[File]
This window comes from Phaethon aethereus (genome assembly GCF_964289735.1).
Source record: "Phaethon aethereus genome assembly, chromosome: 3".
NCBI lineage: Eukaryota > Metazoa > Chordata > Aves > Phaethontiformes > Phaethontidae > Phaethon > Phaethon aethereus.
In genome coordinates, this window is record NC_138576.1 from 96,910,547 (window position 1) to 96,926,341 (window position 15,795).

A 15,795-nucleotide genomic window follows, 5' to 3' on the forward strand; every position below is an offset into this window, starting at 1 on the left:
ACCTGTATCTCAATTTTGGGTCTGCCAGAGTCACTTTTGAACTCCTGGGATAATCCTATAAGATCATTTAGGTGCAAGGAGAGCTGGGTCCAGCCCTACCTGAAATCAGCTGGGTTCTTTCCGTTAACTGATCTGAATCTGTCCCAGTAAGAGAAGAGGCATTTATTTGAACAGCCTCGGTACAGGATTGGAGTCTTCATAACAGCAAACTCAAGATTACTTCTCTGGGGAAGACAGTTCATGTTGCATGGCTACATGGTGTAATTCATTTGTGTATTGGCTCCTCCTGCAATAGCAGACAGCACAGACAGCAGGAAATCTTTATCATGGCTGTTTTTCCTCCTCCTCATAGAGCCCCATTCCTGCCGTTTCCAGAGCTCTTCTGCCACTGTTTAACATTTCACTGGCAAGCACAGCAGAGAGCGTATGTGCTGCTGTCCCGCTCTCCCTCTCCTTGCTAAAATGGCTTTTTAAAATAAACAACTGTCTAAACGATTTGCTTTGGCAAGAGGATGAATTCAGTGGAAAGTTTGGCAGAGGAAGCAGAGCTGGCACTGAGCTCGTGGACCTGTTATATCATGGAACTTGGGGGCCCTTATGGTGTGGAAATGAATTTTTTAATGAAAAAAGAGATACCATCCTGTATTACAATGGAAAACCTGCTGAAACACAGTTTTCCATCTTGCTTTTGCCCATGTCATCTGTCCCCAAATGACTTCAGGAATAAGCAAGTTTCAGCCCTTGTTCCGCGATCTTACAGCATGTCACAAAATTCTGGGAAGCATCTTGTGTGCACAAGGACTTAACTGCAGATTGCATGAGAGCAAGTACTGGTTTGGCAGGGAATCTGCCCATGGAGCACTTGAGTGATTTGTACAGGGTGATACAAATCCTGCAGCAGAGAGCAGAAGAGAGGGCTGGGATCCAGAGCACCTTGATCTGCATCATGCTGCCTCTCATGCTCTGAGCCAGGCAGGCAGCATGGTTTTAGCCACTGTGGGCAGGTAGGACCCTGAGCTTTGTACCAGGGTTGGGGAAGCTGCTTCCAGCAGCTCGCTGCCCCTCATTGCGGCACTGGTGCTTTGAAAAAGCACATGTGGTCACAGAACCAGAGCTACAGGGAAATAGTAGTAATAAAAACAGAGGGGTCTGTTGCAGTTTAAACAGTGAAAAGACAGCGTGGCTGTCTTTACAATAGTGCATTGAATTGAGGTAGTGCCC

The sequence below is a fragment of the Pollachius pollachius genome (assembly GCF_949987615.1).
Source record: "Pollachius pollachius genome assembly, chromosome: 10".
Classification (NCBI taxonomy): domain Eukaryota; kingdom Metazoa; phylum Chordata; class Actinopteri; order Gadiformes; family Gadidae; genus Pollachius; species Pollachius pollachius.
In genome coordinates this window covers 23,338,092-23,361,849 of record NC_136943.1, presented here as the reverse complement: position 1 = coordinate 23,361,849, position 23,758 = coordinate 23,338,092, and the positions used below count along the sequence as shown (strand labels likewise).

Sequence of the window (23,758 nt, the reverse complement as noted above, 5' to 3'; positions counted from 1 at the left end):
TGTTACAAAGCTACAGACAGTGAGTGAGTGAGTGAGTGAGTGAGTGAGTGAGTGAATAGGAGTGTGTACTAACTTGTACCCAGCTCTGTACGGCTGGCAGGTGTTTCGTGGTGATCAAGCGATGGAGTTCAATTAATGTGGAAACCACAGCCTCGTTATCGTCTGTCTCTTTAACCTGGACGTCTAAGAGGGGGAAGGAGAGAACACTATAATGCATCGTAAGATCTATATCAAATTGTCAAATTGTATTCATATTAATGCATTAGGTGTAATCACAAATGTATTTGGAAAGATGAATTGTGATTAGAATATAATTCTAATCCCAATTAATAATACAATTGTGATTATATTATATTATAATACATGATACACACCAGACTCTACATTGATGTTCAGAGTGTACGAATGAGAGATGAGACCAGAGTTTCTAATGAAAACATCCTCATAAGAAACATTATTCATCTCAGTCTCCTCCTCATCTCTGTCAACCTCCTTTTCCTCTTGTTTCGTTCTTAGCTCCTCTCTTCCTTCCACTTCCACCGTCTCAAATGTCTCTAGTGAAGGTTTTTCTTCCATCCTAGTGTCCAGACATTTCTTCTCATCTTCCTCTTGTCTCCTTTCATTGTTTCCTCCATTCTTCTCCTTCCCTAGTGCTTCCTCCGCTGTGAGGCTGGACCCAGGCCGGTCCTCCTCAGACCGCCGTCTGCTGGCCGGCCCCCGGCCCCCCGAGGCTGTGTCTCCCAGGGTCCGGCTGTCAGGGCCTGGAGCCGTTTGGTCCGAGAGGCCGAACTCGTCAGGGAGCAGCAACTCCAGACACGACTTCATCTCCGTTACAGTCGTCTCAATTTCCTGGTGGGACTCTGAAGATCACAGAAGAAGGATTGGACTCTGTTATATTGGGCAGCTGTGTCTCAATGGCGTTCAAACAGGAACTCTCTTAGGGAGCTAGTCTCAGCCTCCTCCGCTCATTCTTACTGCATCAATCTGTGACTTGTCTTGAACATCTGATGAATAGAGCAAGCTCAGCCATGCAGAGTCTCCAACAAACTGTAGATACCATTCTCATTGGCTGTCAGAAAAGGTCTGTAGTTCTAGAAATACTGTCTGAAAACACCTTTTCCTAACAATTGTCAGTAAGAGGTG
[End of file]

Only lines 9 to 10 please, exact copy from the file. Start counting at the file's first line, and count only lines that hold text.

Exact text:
Classification (NCBI taxonomy): domain Eukaryota; kingdom Metazoa; phylum Chordata; class Actinopteri; order Gadiformes; family Gadidae; genus Pollachius; species Pollachius pollachius.
In genome coordinates this window covers 23,338,092-23,361,849 of record NC_136943.1, presented here as the reverse complement: position 1 = coordinate 23,361,849, position 23,758 = coordinate 23,338,092, and the positions used below count along the sequence as shown (strand labels likewise).